Wanted: Good News And Happiness
by Mayor Kelly McDowell
I've spent a good part of the morning hunting for good news. Browsed two daily newspapers, the Internet and even glanced at television--a rarity for me--only to come up pretty much empty-handed. Given all that's going on, that wasn't much of a surprise.
The best news of the day so far is that the Federal Reserve Chairman suggests that Congress defibrillate the economy a second time with even more money that it doesn't have. If $700 billion won't do the trick, what is the magic number? Whatever it is, it's going to take a long time to pay back.
On the Web, a Google search under "good news" returns a slew of sites, as one would expect. Many of them are religious in nature, also no surprise. OK, a couple look like earnest efforts to put forth uplifting stuff, like goodnewsdaily.com, but none of it looked much like news. ("Govt. to hand out free bike helmets to universities" reads the headline for one piece out of Malaysia, by example.)
And the goodnewsnetwork.org, for example, turned out to be a paid subscription site, which didn't strike me as either particularly good or newsworthy. It gets worse. Google's listing for goodnewsbroadcast.com strongly warns that "over the past 90 days [through October 17], 8 pages resulted in malicious software being downloaded and installed without user consent." That isn't good news at all and promises bad news in spades if you visit.
A site called thehappyguy.com seems to be mostly about selling books that offer to make you happy. Royalties must make the author happy, at least. A message from the site's proprietor closes with "may you live all the days of your life." Well, happy or not, you can pretty much count on that little truism.
Finally, happiness.com, which you'd think would be filled with heart-warming vignettes about happy people leading happy lives, keeps its focus on selling Happiness magazine, sadly.
I guess the message from my Internet sampling is that selling your book is the true road to nirvana. Unfortunately, first you have to write it. Writing books, I know from my father, is not uniformly a happy experience.
The Internet is not devoid of good feeling, though. Try http://templeoffreshandeasy.blogspot.com. This blog is a monument to the new Fresh & Easy stores that are popping up in Southern California and elsewhere in the west. Its author, Oakley Boren, takes pains to point out that she maintains her blog without any compensation from the stores, their owner, Tesco (headquartered in our city) or otherwise. She does it for fun.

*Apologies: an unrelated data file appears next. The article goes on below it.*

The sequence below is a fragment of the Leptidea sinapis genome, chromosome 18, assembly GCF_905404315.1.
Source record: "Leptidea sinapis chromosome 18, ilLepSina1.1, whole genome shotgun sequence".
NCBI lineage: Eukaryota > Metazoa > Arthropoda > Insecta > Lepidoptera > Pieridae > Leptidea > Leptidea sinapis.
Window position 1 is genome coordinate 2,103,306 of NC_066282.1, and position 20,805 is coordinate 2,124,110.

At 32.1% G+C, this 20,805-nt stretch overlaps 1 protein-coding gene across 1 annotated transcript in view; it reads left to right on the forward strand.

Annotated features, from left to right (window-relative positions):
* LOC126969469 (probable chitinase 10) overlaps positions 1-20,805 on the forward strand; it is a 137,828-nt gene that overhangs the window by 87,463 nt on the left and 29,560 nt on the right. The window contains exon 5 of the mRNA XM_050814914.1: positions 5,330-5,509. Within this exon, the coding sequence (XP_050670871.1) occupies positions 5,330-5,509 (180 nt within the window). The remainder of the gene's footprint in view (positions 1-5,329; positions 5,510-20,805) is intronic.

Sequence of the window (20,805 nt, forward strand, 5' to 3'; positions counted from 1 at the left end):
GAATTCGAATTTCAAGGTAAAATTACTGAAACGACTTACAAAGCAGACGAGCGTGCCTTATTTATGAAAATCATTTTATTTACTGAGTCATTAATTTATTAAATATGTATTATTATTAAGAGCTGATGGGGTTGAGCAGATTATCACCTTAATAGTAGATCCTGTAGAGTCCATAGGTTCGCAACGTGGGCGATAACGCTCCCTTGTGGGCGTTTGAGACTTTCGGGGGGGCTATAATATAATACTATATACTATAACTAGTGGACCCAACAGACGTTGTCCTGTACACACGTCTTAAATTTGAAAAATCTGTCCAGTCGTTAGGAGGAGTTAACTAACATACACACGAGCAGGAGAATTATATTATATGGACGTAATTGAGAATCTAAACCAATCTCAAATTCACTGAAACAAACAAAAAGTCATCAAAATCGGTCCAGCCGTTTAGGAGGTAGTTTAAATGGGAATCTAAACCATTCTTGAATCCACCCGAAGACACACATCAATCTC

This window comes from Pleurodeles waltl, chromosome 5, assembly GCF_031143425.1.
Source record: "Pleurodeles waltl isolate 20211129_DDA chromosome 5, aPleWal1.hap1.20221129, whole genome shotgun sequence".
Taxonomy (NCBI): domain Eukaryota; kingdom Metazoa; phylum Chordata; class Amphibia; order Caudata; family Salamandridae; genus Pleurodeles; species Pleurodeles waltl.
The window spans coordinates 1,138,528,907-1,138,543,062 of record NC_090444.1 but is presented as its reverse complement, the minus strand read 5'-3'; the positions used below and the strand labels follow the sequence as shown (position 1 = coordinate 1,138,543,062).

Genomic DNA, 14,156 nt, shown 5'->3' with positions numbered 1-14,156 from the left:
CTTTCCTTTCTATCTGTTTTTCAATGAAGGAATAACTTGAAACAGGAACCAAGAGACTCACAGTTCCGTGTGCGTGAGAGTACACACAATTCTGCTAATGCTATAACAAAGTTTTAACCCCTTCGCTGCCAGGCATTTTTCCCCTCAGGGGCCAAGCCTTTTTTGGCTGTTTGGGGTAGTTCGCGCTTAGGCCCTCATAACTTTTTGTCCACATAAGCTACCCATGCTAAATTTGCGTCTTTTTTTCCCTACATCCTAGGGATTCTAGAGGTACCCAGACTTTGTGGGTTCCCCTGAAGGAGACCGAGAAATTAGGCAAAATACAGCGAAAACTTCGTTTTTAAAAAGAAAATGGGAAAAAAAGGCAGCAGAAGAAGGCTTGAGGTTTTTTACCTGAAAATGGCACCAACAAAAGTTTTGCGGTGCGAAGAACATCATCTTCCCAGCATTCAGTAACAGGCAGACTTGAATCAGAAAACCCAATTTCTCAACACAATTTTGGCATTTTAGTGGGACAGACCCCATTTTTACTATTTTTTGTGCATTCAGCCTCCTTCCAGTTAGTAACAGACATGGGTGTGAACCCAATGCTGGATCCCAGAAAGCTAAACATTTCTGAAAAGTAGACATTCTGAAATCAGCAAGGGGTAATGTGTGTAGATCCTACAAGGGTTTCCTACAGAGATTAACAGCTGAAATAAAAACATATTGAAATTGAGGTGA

To take your mind off your problems I suggest a good book. I'm reading Ken Follett's World Without End right now (from New American Library; 1,010 pages), his sequel to Pillars of the Earth. They are both set in medieval England, are easy and lively reading, available in paperback and they are both quite long. Enjoy!
Fun is right. Fun is a huge part of me. Other people may have their inner children. I have an inner adult who steps up to do all of the responsible stuff and steps away when it's done.
This blog was born out of that outer child wanting to talk about products and stores that she likes so much that the inner adult has to get to the computer.
It's not supposed to be taken seriously, this blog. Obviously, neither Sister Amy or myself are gourmet chefs or professional food critics. We are not journalists in traditional sense. (Sister Amy's a writer by profession but I just, well, write.) We are far from knowing anything about the grocery business outside of "They have stuff. We go there. We buy stuff."
We are just happy talking about stuff we like. That is all. And that is fun.